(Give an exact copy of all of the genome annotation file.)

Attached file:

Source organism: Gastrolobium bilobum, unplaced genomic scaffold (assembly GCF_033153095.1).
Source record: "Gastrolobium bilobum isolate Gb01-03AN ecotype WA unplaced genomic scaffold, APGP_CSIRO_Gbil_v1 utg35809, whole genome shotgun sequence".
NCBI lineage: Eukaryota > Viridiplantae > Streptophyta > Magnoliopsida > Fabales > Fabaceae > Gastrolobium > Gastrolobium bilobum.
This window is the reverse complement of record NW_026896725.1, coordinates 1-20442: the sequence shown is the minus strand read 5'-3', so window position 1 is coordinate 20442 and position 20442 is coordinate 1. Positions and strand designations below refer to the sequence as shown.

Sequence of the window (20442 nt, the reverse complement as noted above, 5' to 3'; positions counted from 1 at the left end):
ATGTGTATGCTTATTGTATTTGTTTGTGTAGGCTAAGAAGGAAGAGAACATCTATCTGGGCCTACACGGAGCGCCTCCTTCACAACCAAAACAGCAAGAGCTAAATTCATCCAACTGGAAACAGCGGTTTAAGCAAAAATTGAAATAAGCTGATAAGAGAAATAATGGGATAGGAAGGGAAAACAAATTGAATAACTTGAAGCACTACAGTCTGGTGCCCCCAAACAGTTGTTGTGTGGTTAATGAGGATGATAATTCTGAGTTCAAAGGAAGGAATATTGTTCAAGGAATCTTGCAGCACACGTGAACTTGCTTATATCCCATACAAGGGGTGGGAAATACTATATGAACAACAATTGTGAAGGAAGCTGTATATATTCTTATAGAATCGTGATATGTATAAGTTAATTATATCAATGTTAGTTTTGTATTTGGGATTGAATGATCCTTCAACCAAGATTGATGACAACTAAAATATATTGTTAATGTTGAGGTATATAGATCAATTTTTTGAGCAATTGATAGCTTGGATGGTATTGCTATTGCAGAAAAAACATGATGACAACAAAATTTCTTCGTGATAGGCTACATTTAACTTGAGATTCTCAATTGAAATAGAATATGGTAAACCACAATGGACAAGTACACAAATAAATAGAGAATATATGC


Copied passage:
Source organism: Gastrolobium bilobum, unplaced genomic scaffold (assembly GCF_033153095.1).
Source record: "Gastrolobium bilobum isolate Gb01-03AN ecotype WA unplaced genomic scaffold, APGP_CSIRO_Gbil_v1 utg35809, whole genome shotgun sequence".
NCBI lineage: Eukaryota > Viridiplantae > Streptophyta > Magnoliopsida > Fabales > Fabaceae > Gastrolobium > Gastrolobium bilobum.
This window is the reverse complement of record NW_026896725.1, coordinates 1-20442: the sequence shown is the minus strand read 5'-3', so window position 1 is coordinate 20442 and position 20442 is coordinate 1. Positions and strand designations below refer to the sequence as shown.

Sequence of the window (20442 nt, the reverse complement as noted above, 5' to 3'; positions counted from 1 at the left end):
ATGTGTATGCTTATTGTATTTGTTTGTGTAGGCTAAGAAGGAAGAGAACATCTATCTGGGCCTACACGGAGCGCCTCCTTCACAACCAAAACAGCAAGAGCTAAATTCATCCAACTGGAAACAGCGGTTTAAGCAAAAATTGAAATAAGCTGATAAGAGAAATAATGGGATAGGAAGGGAAAACAAATTGAATAACTTGAAGCACTACAGTCTGGTGCCCCCAAACAGTTGTTGTGTGGTTAATGAGGATGATAATTCTGAGTTCAAAGGAAGGAATATTGTTCAAGGAATCTTGCAGCACACGTGAACTTGCTTATATCCCATACAAGGGGTGGGAAATACTATATGAACAACAATTGTGAAGGAAGCTGTATATATTCTTATAGAATCGTGATATGTATAAGTTAATTATATCAATGTTAGTTTTGTATTTGGGATTGAATGATCCTTCAACCAAGATTGATGACAACTAAAATATATTGTTAATGTTGAGGTATATAGATCAATTTTTTGAGCAATTGATAGCTTGGATGGTATTGCTATTGCAGAAAAAACATGATGACAACAAAATTTCTTCGTGATAGGCTACATTTAACTTGAGATTCTCAATTGAAATAGAATATGGTAAACCACAATGGACAAGTACACAAATAAATAGAGAATATATGC